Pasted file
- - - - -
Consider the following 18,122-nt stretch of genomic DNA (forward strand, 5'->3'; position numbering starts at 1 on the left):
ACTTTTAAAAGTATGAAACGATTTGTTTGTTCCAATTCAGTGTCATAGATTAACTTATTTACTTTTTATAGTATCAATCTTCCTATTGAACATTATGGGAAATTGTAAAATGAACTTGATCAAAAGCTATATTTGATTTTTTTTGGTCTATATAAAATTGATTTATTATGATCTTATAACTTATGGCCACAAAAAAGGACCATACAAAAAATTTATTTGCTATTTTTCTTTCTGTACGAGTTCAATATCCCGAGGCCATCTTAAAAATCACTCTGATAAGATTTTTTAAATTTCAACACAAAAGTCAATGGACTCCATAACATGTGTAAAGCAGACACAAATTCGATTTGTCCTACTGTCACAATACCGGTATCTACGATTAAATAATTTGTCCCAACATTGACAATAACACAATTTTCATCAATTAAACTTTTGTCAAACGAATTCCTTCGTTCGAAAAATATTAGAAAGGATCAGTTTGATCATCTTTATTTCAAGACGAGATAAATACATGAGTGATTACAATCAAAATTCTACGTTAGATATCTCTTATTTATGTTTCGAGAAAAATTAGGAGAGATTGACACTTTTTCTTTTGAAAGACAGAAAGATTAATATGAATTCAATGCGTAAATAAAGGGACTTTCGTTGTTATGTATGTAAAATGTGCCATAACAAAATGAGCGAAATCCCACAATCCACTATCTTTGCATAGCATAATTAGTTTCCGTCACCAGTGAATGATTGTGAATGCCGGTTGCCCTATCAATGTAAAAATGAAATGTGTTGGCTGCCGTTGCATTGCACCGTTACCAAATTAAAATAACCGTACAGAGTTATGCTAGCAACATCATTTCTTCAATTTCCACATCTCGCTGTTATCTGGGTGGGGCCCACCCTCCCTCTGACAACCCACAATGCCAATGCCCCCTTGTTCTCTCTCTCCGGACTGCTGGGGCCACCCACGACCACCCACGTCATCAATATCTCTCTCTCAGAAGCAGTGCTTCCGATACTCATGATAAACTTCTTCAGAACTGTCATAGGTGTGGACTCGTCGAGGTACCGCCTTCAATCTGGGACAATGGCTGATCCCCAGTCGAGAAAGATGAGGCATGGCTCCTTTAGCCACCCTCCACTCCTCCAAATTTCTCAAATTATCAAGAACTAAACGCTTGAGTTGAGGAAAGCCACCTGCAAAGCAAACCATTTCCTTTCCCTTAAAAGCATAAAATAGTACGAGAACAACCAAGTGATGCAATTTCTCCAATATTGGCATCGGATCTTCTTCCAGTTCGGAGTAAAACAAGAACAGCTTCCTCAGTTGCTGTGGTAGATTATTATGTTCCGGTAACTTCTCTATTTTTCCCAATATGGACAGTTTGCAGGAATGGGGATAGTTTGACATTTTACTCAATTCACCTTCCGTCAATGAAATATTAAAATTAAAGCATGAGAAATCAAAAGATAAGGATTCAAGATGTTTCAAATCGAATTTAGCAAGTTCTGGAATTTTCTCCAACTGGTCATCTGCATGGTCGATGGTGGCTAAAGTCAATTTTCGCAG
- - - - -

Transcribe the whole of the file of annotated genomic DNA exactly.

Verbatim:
Consider the following 18,122-nt stretch of genomic DNA (forward strand, 5'->3'; position numbering starts at 1 on the left):
ACTTTTAAAAGTATGAAACGATTTGTTTGTTCCAATTCAGTGTCATAGATTAACTTATTTACTTTTTATAGTATCAATCTTCCTATTGAACATTATGGGAAATTGTAAAATGAACTTGATCAAAAGCTATATTTGATTTTTTTTGGTCTATATAAAATTGATTTATTATGATCTTATAACTTATGGCCACAAAAAAGGACCATACAAAAAATTTATTTGCTATTTTTCTTTCTGTACGAGTTCAATATCCCGAGGCCATCTTAAAAATCACTCTGATAAGATTTTTTAAATTTCAACACAAAAGTCAATGGACTCCATAACATGTGTAAAGCAGACACAAATTCGATTTGTCCTACTGTCACAATACCGGTATCTACGATTAAATAATTTGTCCCAACATTGACAATAACACAATTTTCATCAATTAAACTTTTGTCAAACGAATTCCTTCGTTCGAAAAATATTAGAAAGGATCAGTTTGATCATCTTTATTTCAAGACGAGATAAATACATGAGTGATTACAATCAAAATTCTACGTTAGATATCTCTTATTTATGTTTCGAGAAAAATTAGGAGAGATTGACACTTTTTCTTTTGAAAGACAGAAAGATTAATATGAATTCAATGCGTAAATAAAGGGACTTTCGTTGTTATGTATGTAAAATGTGCCATAACAAAATGAGCGAAATCCCACAATCCACTATCTTTGCATAGCATAATTAGTTTCCGTCACCAGTGAATGATTGTGAATGCCGGTTGCCCTATCAATGTAAAAATGAAATGTGTTGGCTGCCGTTGCATTGCACCGTTACCAAATTAAAATAACCGTACAGAGTTATGCTAGCAACATCATTTCTTCAATTTCCACATCTCGCTGTTATCTGGGTGGGGCCCACCCTCCCTCTGACAACCCACAATGCCAATGCCCCCTTGTTCTCTCTCTCCGGACTGCTGGGGCCACCCACGACCACCCACGTCATCAATATCTCTCTCTCAGAAGCAGTGCTTCCGATACTCATGATAAACTTCTTCAGAACTGTCATAGGTGTGGACTCGTCGAGGTACCGCCTTCAATCTGGGACAATGGCTGATCCCCAGTCGAGAAAGATGAGGCATGGCTCCTTTAGCCACCCTCCACTCCTCCAAATTTCTCAAATTATCAAGAACTAAACGCTTGAGTTGAGGAAAGCCACCTGCAAAGCAAACCATTTCCTTTCCCTTAAAAGCATAAAATAGTACGAGAACAACCAAGTGATGCAATTTCTCCAATATTGGCATCGGATCTTCTTCCAGTTCGGAGTAAAACAAGAACAGCTTCCTCAGTTGCTGTGGTAGATTATTATGTTCCGGTAACTTCTCTATTTTTCCCAATATGGACAGTTTGCAGGAATGGGGATAGTTTGACATTTTACTCAATTCACCTTCCGTCAATGAAATATTAAAATTAAAGCATGAGAAATCAAAAGATAAGGATTCAAGATGTTTCAAATCGAATTTAGCAAGTTCTGGAATTTTCTCCAACTGGTCATCTGCATGGTCGATGGTGGCTAAAGTCAATTTTCGCAG